Through Seth and Enoch, we see hope for the newly sin-filled world. There were many other unnamed people who followed God of course. Though evil is here, there will always be good.

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Effects from the First Murder

July 16, 2013 § Leave a comment

The first murder on Earth foreshadows the attitudes of the Earth’s future inhabitants. Whenever I read about the encounter between Cain and Abel, I’m always amazed at how quickly sin spreads. Of course, sin was first manifested on Earth with Adam and Eve ate the fruit and then proceeded to place the blame on others instead themselves. And death had already manifested itself when God made clothes from animal skins for Adam and Eve. But with Cain and Abel, we see the death of the first human being and the first casualty of this great controversy.

God had explicitly told the first family about how to go about about sacrificing a lamb for their sins. The sacrificial lamb was to mirror Christ’s death on the cross and no other sacrifice or offering would suffice. “Without the shedding of blood there could be no remission of sin; and they were to show their faith in the blood of Christ as the promised atonement by offering the firstlings of the flock in sacrifice” (71). Abel followed the Lord’s command and followed His will. He recognized the importance of the sacrifice. Cain, on other hand, wanted to follow his own will. In his mind, atonement was obtained through his own works, not through the mercy of God. When God accepted only Abel’s offering of a lamb and not Cain’s offering of fruit and vegetables, Cain was enraged. See, Cain resented the fact that Abel’s offering was accepted; Cain knew that what he did was wrong and what Abel did was right, yet he still wouldn’t obey God’s command. God saw Cain’s anger and asked, “Why are you angry? Why is your face downcast? If you do what is right, will you not be accepted? But if you do not do what is right, sin is crouching at your door; it desires to have you, but you must rule over it.” (Genesis 4:6, 7 NIV). Again, here is the power of choice and here you can see God’s unchanging love in the mercy that He shows to Cain. He was given the opportunity to change, to make things right. Instead, Cain let sin rule over him and he killed his brother.

We see this dynamic many times in history and even today; we see the struggle between followers of Christ and followers of Satan, bringers of love and agents of hate, good and evil, right and wrong. Those who bring evil usually know what is good and right, yet they hate those living right all the more, for “everyone who does evil hates the light, and will not come into the light for fear that their deeds will be exposed.” (John 3:20 NIV). We’ve seen this throughout history in the murders of so-called heretics and in the injustices and oppression that we see in the world.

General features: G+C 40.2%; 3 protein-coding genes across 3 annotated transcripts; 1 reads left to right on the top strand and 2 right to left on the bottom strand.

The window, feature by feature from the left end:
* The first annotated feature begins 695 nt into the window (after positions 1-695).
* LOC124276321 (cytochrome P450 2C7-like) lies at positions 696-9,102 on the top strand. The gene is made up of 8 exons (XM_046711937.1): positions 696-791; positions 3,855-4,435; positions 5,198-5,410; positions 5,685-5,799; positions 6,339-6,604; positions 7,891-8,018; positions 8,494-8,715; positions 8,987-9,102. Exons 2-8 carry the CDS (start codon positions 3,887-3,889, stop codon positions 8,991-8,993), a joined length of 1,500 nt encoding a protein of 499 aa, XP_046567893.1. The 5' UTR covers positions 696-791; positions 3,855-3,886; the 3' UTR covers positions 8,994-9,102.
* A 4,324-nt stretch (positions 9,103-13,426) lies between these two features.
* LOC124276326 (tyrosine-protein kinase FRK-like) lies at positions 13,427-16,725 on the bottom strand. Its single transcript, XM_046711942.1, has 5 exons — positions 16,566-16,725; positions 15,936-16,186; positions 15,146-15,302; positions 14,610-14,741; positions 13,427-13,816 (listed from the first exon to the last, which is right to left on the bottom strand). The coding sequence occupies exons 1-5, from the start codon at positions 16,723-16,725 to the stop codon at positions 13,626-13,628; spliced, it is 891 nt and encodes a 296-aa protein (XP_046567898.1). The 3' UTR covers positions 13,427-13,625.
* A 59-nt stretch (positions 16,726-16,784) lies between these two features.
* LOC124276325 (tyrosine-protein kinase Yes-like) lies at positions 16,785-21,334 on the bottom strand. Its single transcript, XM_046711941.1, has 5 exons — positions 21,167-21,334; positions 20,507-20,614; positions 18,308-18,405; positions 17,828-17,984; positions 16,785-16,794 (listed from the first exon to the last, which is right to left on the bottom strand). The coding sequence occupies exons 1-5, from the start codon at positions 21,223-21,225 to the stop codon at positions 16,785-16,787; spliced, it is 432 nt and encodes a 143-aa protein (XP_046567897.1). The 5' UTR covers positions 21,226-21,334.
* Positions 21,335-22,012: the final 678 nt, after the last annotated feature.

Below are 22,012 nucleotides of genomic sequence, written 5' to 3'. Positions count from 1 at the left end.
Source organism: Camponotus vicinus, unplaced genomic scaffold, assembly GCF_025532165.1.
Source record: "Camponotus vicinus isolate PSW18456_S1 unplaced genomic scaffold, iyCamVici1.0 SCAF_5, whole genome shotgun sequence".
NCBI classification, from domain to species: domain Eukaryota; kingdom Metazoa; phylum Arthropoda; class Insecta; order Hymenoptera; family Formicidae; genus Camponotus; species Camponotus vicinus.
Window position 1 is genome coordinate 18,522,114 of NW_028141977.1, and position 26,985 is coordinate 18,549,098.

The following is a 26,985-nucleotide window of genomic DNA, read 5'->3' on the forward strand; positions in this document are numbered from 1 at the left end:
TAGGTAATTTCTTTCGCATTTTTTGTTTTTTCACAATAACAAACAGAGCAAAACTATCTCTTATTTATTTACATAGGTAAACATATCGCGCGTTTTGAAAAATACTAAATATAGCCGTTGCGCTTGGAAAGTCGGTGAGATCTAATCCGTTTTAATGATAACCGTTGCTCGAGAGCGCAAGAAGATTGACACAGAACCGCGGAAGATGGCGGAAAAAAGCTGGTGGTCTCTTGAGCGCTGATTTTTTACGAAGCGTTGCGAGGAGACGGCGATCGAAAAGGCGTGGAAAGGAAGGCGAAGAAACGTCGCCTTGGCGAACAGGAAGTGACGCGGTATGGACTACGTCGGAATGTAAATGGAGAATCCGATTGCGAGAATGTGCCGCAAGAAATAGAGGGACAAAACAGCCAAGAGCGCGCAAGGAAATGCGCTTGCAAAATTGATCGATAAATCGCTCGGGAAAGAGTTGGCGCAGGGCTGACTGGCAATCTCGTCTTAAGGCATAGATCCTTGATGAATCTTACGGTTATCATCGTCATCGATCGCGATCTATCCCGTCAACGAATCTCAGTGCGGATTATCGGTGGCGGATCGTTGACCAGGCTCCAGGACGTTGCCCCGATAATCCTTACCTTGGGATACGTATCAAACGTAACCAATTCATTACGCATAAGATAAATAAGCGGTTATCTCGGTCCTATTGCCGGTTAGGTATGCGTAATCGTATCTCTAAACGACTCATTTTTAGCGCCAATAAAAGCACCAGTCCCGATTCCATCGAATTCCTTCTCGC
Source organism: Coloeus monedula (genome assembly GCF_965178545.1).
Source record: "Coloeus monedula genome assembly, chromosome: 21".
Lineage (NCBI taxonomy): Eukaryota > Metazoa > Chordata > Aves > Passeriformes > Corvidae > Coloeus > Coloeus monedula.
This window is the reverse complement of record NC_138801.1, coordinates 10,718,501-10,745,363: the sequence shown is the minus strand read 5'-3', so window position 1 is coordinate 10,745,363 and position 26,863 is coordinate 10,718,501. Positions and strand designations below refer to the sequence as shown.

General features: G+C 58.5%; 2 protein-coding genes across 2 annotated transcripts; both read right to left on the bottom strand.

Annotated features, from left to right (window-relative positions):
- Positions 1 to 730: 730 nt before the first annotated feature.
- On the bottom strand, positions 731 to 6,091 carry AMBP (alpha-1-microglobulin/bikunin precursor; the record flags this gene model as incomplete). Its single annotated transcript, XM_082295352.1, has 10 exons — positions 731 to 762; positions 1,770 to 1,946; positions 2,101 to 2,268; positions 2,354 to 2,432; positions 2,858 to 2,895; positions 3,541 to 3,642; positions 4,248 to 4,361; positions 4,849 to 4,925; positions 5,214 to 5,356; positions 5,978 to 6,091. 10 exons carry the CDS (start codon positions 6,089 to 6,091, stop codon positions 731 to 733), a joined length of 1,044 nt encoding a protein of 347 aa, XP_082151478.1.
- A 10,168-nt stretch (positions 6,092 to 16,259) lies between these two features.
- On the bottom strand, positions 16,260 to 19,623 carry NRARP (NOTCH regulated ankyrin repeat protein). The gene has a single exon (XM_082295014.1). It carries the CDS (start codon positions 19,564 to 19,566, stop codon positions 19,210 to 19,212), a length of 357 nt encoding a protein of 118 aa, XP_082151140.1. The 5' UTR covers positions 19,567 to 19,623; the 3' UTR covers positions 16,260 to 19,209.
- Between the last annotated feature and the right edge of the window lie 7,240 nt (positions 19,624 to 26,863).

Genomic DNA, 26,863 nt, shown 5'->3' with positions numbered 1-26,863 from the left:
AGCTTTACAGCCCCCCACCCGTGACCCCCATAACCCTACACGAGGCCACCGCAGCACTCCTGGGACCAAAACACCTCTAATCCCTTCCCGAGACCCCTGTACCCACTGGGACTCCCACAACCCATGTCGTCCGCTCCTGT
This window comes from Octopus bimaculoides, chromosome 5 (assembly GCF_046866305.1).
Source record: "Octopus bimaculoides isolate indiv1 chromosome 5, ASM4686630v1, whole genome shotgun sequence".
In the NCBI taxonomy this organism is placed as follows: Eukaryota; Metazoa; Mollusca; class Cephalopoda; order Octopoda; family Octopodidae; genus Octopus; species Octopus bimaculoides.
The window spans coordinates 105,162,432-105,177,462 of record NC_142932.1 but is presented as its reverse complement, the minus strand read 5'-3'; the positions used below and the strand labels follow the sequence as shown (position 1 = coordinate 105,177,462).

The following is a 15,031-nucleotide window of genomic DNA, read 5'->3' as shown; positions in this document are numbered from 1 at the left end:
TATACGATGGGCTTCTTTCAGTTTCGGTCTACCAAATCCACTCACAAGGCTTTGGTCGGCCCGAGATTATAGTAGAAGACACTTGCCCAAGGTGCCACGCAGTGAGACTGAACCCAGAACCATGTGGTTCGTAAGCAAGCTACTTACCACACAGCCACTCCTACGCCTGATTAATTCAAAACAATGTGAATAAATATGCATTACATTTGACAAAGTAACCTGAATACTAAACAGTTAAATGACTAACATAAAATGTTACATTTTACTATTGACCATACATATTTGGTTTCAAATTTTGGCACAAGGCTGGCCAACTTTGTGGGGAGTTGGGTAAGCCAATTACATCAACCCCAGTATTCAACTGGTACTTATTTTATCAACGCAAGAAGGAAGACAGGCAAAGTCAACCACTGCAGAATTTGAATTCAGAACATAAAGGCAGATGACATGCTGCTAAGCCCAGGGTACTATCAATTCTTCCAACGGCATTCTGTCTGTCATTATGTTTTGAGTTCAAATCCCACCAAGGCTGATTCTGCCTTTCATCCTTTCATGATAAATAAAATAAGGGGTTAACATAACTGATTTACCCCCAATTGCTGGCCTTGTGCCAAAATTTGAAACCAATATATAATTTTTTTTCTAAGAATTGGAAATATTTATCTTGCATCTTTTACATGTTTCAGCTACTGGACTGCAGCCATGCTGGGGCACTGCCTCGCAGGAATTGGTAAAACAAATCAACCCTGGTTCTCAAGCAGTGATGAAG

Not only did this murder set the stage for the great controversy, it also introduced the idea of being saved by works alone. Many people believe that so long as you do what you think is right and follow God’s law without surrender, you’ll be fine. Such is not the case. Simple following the letter of the law is not saves us, but it’s accepting Christ as your Savior and surrendering your life to Him. In Ephesians, Paul writes, “For it is by grace you have been saved, through faith—and this is not from yourselves, it is the gift of God— not by works, so that no one can boast.” (Ephesians 2:8, 9 NIV). We are saved through the grace and mercy of God, not by our own works. And even if we were to try and be righteous, “all our righteous acts are like filthy rags; we all shrivel up like a leaf, and like the wind our sins sweep us away.” (Isaiah 64:6 NIV). We are sinful and even at our best we’re still sinful.

When we accept Christ as our Savior, following His law and His will comes next. We will find it a delight to follow it instead of a burden, and we follow it out of love for Him, not to gain a reward for ourselves.

The first murder painted a picture of the future of Earth, and today we still see its effects. Only when Christ comes again can the controversy be ended and sin be completely eradicated with its followers and originator.